Recently, Abdesalam Soudi, a lecturer and internship and consulting advisor in the Department of Linguistics, was attempting to recruit for several different opportunities.
He turned to the University’s Pathways advising platform, which uses technology, best practice research and predictive analytics to help leverage data and manage advising and academic support services.
Soudi used the system to specify criteria, including academic terms and requirements for the roles; it took the platform all of a few seconds to generate a target list, and Soudi was able to recruit interns for all the opportunities within just three days.
“Pathways is not technology for the sake of technology,” said Soudi. “It is truly designed to improve student experience and support advisors and everyone else involved to meet the students where they are.”
Behind the scenes
Piloted in fall 2018 with incoming first-year classes in the School of Nursing and Swanson School of Engineering, Pathways is a coordinated effort led by faculty, staff and academic leadership to use the Education Advisory Board’s (EAB) Student Success Collaborative system with a predictive analytics platform from Othot.
“It's a way for advisors to see information about students that they couldn't necessarily see before to share notes with other advisors, to connect with other offices on campus and to more easily access data about students,” said Amanda Brodish, director of data analytics and pathways for student success. “In the past it was hard for advisors to get that information, but now they’re able to more easily within this platform.”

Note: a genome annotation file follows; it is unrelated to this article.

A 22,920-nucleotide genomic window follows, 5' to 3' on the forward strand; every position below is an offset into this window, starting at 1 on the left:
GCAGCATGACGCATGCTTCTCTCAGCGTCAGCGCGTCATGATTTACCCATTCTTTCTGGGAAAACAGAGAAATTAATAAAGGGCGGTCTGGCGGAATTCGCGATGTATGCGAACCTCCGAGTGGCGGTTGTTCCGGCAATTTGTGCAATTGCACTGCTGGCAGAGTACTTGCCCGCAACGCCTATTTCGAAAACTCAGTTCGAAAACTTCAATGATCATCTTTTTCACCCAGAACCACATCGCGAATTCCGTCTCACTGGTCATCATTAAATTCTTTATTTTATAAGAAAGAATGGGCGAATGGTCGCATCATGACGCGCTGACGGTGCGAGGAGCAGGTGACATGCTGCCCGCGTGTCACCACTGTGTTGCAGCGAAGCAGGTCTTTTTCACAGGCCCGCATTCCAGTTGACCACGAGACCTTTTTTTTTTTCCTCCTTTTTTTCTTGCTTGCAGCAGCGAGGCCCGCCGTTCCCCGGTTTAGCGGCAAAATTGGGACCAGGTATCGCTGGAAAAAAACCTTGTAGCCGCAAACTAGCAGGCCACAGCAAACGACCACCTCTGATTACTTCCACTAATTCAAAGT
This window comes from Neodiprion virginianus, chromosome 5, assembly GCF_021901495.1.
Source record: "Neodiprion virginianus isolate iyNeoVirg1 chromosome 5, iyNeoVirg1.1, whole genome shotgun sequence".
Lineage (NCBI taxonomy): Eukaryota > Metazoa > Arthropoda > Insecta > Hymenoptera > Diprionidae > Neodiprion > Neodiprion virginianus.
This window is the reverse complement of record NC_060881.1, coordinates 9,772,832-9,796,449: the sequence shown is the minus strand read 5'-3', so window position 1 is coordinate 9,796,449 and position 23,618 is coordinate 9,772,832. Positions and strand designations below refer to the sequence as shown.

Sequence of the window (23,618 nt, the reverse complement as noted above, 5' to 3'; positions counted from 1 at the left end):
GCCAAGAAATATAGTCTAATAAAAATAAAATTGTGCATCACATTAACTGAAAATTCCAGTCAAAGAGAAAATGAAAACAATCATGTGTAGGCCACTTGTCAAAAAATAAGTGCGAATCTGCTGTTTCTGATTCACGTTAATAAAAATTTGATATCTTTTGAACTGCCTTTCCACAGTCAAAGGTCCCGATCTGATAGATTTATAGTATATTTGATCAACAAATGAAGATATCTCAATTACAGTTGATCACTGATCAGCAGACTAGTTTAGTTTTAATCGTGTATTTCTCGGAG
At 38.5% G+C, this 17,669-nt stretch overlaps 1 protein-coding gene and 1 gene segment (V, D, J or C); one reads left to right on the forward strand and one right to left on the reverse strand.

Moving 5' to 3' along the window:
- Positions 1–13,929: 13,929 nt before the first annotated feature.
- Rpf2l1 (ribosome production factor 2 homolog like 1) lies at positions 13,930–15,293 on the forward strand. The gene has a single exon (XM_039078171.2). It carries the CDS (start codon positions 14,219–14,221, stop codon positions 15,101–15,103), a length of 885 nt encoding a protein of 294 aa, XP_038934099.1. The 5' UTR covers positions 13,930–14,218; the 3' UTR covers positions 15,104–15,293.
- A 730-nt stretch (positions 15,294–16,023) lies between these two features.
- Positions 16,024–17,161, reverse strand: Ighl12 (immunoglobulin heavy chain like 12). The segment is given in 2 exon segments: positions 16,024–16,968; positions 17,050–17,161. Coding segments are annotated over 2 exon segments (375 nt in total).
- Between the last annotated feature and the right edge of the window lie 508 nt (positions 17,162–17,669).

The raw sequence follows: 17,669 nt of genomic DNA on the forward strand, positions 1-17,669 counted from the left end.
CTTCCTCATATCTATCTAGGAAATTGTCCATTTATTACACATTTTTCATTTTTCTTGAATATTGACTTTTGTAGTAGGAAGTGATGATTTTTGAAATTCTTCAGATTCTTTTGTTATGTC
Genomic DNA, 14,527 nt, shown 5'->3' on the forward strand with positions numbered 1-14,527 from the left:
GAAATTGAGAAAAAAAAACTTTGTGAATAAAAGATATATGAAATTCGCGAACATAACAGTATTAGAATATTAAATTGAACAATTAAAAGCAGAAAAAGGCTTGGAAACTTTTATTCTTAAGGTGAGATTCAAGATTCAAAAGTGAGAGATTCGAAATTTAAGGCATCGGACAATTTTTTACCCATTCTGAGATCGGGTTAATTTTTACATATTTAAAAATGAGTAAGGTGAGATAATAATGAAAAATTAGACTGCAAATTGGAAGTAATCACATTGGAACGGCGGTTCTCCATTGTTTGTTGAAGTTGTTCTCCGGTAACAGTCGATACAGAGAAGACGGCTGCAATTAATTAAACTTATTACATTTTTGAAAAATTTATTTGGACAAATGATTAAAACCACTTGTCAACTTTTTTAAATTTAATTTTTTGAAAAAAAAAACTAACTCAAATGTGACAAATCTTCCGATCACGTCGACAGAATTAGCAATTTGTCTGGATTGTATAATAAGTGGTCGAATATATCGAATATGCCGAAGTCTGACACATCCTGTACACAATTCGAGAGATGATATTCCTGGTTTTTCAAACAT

Brodish likens the functionality to a centralized health app that enables patients’ primary care physicians, specialized clinicians and other healthcare providers to easily share patients’ information across appointments—and thereby provide the highest level and quality of care.
“Behind the scenes there are really complex roles that people have within the platform that govern what they see, but the advisors can see almost everything,” said Brodish. The result is a streamlined experience for students.
The platform also integrates a robust system that can be used to refer students to other offices on campus. An advisor might, for example, refer a student concerned about the financial impact of dropping a course to the financial aid office.
Results so far have been positive, Brodish said: “We looked at retention for first year students to their second year and what we saw were some really encouraging numbers, including a five percentage point increase in first year to sophomore year retention on the Pittsburgh campus among students eligible for Pell grants.”
Jill Harvey, director of first-year advising in the Swanson School of Engineering, has been using Pathways since its pilot launch.
“With a very simple series of clicks, I can make a student referral to financial aid or residence life, as well as other campus resources, and I can be confident that someone from one of those offices will reach out to the student to offer help,” Harvey said. “I appreciate that there’s a mechanism to make a connection to a helpful resource for a student, especially when I know they may not reach out on their own.”
She said the consistency of the platform helps especially in the Swanson School, where undergraduate students switch from a professional staff advisor to a faculty advisor after their first year. “I believe it creates a more seamless advising experience, which makes it easier for the new advisor to hit the ground running with a student, so to speak,” she said, also noting this is true for students transferring from one school or college to another at the University.
For Meredith Guthrie, lecturer and director of undergraduate studies in the Kenneth P. Dietrich School of Arts and Sciences’ Department of Communications, the best thing about Pathways is having an easy way to contact everyone students work with—and then follow up.
“I’ve been able to help students both when they are doing exceedingly well—by referring them to the Honors College—and when they struggle—by referring them to the Study Lab. In both cases, my students feel really taken care of,” she said.